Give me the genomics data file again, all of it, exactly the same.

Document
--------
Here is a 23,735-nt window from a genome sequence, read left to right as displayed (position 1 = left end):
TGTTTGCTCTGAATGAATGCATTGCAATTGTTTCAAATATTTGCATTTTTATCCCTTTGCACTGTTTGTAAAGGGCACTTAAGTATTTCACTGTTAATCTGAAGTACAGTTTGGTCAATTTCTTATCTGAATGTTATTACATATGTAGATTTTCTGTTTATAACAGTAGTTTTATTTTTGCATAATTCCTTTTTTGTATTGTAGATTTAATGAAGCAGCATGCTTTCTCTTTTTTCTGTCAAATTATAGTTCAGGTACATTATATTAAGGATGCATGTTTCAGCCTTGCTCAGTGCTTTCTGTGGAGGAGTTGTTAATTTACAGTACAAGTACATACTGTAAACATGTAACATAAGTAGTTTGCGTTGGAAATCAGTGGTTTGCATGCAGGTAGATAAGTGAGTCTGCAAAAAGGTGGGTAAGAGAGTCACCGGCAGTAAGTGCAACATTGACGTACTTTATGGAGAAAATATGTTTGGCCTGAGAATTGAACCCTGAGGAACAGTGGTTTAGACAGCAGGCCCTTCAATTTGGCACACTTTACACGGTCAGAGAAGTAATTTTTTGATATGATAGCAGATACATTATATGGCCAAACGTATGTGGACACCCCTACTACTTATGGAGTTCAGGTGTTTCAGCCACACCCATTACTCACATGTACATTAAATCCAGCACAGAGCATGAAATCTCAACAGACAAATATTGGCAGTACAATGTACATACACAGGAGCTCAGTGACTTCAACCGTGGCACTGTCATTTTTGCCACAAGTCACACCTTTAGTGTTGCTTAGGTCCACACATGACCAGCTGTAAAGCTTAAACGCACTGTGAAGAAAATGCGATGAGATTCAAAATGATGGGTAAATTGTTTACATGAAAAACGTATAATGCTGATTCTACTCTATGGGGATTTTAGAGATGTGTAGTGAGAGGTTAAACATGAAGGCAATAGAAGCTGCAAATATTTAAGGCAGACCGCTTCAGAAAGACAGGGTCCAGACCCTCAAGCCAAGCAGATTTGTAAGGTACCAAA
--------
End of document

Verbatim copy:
Here is a 23,735-nt window from a genome sequence, read left to right as displayed (position 1 = left end):
TGTTTGCTCTGAATGAATGCATTGCAATTGTTTCAAATATTTGCATTTTTATCCCTTTGCACTGTTTGTAAAGGGCACTTAAGTATTTCACTGTTAATCTGAAGTACAGTTTGGTCAATTTCTTATCTGAATGTTATTACATATGTAGATTTTCTGTTTATAACAGTAGTTTTATTTTTGCATAATTCCTTTTTTGTATTGTAGATTTAATGAAGCAGCATGCTTTCTCTTTTTTCTGTCAAATTATAGTTCAGGTACATTATATTAAGGATGCATGTTTCAGCCTTGCTCAGTGCTTTCTGTGGAGGAGTTGTTAATTTACAGTACAAGTACATACTGTAAACATGTAACATAAGTAGTTTGCGTTGGAAATCAGTGGTTTGCATGCAGGTAGATAAGTGAGTCTGCAAAAAGGTGGGTAAGAGAGTCACCGGCAGTAAGTGCAACATTGACGTACTTTATGGAGAAAATATGTTTGGCCTGAGAATTGAACCCTGAGGAACAGTGGTTTAGACAGCAGGCCCTTCAATTTGGCACACTTTACACGGTCAGAGAAGTAATTTTTTGATATGATAGCAGATACATTATATGGCCAAACGTATGTGGACACCCCTACTACTTATGGAGTTCAGGTGTTTCAGCCACACCCATTACTCACATGTACATTAAATCCAGCACAGAGCATGAAATCTCAACAGACAAATATTGGCAGTACAATGTACATACACAGGAGCTCAGTGACTTCAACCGTGGCACTGTCATTTTTGCCACAAGTCACACCTTTAGTGTTGCTTAGGTCCACACATGACCAGCTGTAAAGCTTAAACGCACTGTGAAGAAAATGCGATGAGATTCAAAATGATGGGTAAATTGTTTACATGAAAAACGTATAATGCTGATTCTACTCTATGGGGATTTTAGAGATGTGTAGTGAGAGGTTAAACATGAAGGCAATAGAAGCTGCAAATATTTAAGGCAGACCGCTTCAGAAAGACAGGGTCCAGACCCTCAAGCCAAGCAGATTTGTAAGGTACCAAA